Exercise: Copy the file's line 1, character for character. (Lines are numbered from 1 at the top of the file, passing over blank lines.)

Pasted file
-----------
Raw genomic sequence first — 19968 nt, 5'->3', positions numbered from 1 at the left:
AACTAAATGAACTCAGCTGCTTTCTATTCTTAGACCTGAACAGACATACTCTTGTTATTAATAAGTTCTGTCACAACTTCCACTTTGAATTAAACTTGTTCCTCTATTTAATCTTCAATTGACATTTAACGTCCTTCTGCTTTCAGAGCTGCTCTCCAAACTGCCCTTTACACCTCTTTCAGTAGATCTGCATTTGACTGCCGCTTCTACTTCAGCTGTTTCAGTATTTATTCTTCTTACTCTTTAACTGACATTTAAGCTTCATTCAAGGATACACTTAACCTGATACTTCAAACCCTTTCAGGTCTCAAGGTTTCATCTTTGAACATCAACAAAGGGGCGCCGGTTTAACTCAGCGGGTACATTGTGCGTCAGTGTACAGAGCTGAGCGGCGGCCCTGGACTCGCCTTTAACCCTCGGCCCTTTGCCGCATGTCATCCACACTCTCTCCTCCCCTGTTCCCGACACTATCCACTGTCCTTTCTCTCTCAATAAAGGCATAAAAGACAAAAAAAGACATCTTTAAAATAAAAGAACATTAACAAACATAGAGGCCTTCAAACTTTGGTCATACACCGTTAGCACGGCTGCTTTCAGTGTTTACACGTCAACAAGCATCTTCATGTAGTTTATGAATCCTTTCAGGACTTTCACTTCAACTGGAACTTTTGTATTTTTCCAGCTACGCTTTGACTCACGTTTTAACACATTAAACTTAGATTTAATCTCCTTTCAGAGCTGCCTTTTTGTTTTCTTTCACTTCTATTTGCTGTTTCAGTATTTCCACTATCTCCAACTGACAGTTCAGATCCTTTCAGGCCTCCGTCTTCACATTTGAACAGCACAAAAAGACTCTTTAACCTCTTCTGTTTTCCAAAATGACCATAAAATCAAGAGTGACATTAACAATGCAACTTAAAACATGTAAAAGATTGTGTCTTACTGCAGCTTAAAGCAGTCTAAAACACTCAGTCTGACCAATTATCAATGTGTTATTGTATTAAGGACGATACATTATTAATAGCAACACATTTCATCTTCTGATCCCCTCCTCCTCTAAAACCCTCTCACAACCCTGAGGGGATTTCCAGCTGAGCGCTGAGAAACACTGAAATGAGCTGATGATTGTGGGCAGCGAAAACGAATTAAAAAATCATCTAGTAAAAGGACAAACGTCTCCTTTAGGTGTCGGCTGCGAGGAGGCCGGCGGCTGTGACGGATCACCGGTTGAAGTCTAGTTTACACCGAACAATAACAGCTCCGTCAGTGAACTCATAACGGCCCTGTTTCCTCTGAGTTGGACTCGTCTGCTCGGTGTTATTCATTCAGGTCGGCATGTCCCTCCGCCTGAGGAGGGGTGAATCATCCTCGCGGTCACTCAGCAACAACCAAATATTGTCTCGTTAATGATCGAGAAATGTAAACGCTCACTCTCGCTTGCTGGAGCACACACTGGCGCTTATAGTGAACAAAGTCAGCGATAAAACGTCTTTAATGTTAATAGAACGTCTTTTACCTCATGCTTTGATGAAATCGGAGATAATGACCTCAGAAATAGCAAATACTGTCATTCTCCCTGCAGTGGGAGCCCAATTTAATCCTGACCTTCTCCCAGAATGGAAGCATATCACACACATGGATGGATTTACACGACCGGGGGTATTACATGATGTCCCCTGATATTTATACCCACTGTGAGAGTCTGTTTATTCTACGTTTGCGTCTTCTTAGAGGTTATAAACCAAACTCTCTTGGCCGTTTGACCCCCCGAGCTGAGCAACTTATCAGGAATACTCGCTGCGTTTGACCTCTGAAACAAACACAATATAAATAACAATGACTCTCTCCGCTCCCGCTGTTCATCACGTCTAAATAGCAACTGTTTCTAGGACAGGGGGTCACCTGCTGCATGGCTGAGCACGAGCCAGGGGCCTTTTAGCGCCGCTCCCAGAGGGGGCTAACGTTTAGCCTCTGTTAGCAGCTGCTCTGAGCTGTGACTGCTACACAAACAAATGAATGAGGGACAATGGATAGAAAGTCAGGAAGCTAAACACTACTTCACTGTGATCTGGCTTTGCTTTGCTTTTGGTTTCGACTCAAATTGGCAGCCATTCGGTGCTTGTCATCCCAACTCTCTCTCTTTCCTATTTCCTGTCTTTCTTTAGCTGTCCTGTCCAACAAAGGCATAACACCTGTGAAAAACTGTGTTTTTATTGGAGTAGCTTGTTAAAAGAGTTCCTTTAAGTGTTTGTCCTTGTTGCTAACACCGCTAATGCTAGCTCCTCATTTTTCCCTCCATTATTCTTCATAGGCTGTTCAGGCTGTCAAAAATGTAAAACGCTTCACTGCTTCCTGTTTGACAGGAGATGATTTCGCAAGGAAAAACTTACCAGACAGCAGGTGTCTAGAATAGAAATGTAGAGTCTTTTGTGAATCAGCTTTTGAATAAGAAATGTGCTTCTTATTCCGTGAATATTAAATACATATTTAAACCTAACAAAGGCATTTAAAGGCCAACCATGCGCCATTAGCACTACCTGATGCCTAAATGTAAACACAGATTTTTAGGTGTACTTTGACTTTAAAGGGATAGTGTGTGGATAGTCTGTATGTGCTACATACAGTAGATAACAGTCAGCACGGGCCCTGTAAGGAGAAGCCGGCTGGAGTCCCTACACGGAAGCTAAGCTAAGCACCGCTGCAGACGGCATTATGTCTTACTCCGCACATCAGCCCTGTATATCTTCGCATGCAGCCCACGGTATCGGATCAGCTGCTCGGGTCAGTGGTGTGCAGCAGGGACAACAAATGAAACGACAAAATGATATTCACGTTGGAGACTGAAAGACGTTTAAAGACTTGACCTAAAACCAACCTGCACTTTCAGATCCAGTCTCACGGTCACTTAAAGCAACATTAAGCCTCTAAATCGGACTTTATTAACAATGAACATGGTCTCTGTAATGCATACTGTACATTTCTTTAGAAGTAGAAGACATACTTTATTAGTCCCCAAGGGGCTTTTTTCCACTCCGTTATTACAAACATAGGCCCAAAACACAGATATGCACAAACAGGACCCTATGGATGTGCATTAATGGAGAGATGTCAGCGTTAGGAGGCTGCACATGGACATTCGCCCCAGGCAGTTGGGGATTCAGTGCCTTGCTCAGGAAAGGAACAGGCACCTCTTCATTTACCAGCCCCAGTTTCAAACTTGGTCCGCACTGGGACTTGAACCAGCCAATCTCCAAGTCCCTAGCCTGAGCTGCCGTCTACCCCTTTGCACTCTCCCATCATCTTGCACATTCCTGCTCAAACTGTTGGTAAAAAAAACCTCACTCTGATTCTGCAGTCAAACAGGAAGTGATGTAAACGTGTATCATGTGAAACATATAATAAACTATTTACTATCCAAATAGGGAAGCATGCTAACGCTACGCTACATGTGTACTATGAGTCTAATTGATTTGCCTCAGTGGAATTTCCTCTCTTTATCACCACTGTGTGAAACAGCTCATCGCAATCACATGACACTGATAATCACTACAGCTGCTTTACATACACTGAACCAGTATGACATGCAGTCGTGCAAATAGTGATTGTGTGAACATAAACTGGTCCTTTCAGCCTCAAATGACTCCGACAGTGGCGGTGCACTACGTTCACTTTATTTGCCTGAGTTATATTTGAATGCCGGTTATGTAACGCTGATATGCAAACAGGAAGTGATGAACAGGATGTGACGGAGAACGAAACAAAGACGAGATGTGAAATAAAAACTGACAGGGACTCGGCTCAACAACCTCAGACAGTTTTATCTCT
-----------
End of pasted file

Raw genomic sequence first — 19968 nt, 5'->3', positions numbered from 1 at the left: